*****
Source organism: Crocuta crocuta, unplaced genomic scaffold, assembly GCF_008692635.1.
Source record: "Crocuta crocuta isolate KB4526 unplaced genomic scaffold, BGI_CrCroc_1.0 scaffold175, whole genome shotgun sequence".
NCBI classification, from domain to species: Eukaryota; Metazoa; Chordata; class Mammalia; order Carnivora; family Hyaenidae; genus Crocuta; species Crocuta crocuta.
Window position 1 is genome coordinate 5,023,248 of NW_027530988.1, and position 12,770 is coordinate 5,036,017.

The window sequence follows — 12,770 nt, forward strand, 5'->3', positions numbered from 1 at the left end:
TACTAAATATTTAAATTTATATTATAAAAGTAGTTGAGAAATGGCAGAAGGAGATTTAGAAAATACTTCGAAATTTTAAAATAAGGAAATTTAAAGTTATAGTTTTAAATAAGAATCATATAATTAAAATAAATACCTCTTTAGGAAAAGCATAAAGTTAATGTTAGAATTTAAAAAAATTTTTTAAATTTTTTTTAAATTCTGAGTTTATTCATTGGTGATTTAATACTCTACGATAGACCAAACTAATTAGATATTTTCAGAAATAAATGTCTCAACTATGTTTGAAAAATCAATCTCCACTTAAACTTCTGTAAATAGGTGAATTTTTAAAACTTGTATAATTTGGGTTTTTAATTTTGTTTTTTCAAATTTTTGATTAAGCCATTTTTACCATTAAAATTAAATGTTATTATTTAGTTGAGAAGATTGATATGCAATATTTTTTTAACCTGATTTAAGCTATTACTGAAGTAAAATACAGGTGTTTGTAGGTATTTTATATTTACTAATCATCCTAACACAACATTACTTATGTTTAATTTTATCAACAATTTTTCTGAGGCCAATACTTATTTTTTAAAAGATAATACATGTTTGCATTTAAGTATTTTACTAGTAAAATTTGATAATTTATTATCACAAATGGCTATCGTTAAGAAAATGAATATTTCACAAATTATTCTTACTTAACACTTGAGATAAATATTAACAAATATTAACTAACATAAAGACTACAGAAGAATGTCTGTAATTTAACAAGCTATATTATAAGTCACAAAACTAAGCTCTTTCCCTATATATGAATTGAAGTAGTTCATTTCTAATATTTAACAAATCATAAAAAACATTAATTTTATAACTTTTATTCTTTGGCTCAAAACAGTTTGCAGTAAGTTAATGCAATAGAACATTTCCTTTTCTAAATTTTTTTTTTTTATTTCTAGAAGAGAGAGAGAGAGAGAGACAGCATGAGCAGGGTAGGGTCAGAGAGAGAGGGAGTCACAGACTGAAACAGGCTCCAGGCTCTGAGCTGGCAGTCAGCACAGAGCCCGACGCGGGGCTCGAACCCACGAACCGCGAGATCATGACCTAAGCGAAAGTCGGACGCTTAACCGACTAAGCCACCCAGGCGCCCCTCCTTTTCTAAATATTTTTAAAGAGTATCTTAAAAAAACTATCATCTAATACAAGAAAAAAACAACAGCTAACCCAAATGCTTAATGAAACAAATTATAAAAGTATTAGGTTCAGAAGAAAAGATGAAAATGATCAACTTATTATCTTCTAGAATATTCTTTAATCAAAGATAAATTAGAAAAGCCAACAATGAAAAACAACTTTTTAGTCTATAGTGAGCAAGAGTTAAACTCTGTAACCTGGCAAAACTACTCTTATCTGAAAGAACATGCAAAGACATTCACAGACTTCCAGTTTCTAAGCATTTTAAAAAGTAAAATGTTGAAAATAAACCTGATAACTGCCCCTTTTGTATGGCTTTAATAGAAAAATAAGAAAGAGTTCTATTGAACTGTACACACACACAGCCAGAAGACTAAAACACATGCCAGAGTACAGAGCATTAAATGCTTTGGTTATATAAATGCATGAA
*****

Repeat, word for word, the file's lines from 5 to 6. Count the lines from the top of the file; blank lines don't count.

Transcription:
The window sequence follows — 12,770 nt, forward strand, 5'->3', positions numbered from 1 at the left end:
TACTAAATATTTAAATTTATATTATAAAAGTAGTTGAGAAATGGCAGAAGGAGATTTAGAAAATACTTCGAAATTTTAAAATAAGGAAATTTAAAGTTATAGTTTTAAATAAGAATCATATAATTAAAATAAATACCTCTTTAGGAAAAGCATAAAGTTAATGTTAGAATTTAAAAAAATTTTTTAAATTTTTTTTAAATTCTGAGTTTATTCATTGGTGATTTAATACTCTACGATAGACCAAACTAATTAGATATTTTCAGAAATAAATGTCTCAACTATGTTTGAAAAATCAATCTCCACTTAAACTTCTGTAAATAGGTGAATTTTTAAAACTTGTATAATTTGGGTTTTTAATTTTGTTTTTTCAAATTTTTGATTAAGCCATTTTTACCATTAAAATTAAATGTTATTATTTAGTTGAGAAGATTGATATGCAATATTTTTTTAACCTGATTTAAGCTATTACTGAAGTAAAATACAGGTGTTTGTAGGTATTTTATATTTACTAATCATCCTAACACAACATTACTTATGTTTAATTTTATCAACAATTTTTCTGAGGCCAATACTTATTTTTTAAAAGATAATACATGTTTGCATTTAAGTATTTTACTAGTAAAATTTGATAATTTATTATCACAAATGGCTATCGTTAAGAAAATGAATATTTCACAAATTATTCTTACTTAACACTTGAGATAAATATTAACAAATATTAACTAACATAAAGACTACAGAAGAATGTCTGTAATTTAACAAGCTATATTATAAGTCACAAAACTAAGCTCTTTCCCTATATATGAATTGAAGTAGTTCATTTCTAATATTTAACAAATCATAAAAAACATTAATTTTATAACTTTTATTCTTTGGCTCAAAACAGTTTGCAGTAAGTTAATGCAATAGAACATTTCCTTTTCTAAATTTTTTTTTTTTATTTCTAGAAGAGAGAGAGAGAGAGAGACAGCATGAGCAGGGTAGGGTCAGAGAGAGAGGGAGTCACAGACTGAAACAGGCTCCAGGCTCTGAGCTGGCAGTCAGCACAGAGCCCGACGCGGGGCTCGAACCCACGAACCGCGAGATCATGACCTAAGCGAAAGTCGGACGCTTAACCGACTAAGCCACCCAGGCGCCCCTCCTTTTCTAAATATTTTTAAAGAGTATCTTAAAAAAACTATCATCTAATACAAGAAAAAAACAACAGCTAACCCAAATGCTTAATGAAACAAATTATAAAAGTATTAGGTTCAGAAGAAAAGATGAAAATGATCAACTTATTATCTTCTAGAATATTCTTTAATCAAAGATAAATTAGAAAAGCCAACAATGAAAAACAACTTTTTAGTCTATAGTGAGCAAGAGTTAAACTCTGTAACCTGGCAAAACTACTCTTATCTGAAAGAACATGCAAAGACATTCACAGACTTCCAGTTTCTAAGCATTTTAAAAAGTAAAATGTTGAAAATAAACCTGATAACTGCCCCTTTTGTATGGCTTTAATAGAAAAATAAGAAAGAGTTCTATTGAACTGTACACACACACAGCCAGAAGACTAAAACACATGCCAGAGTACAGAGCATTAAATGCTTTGGTTATATAAATGCATGAA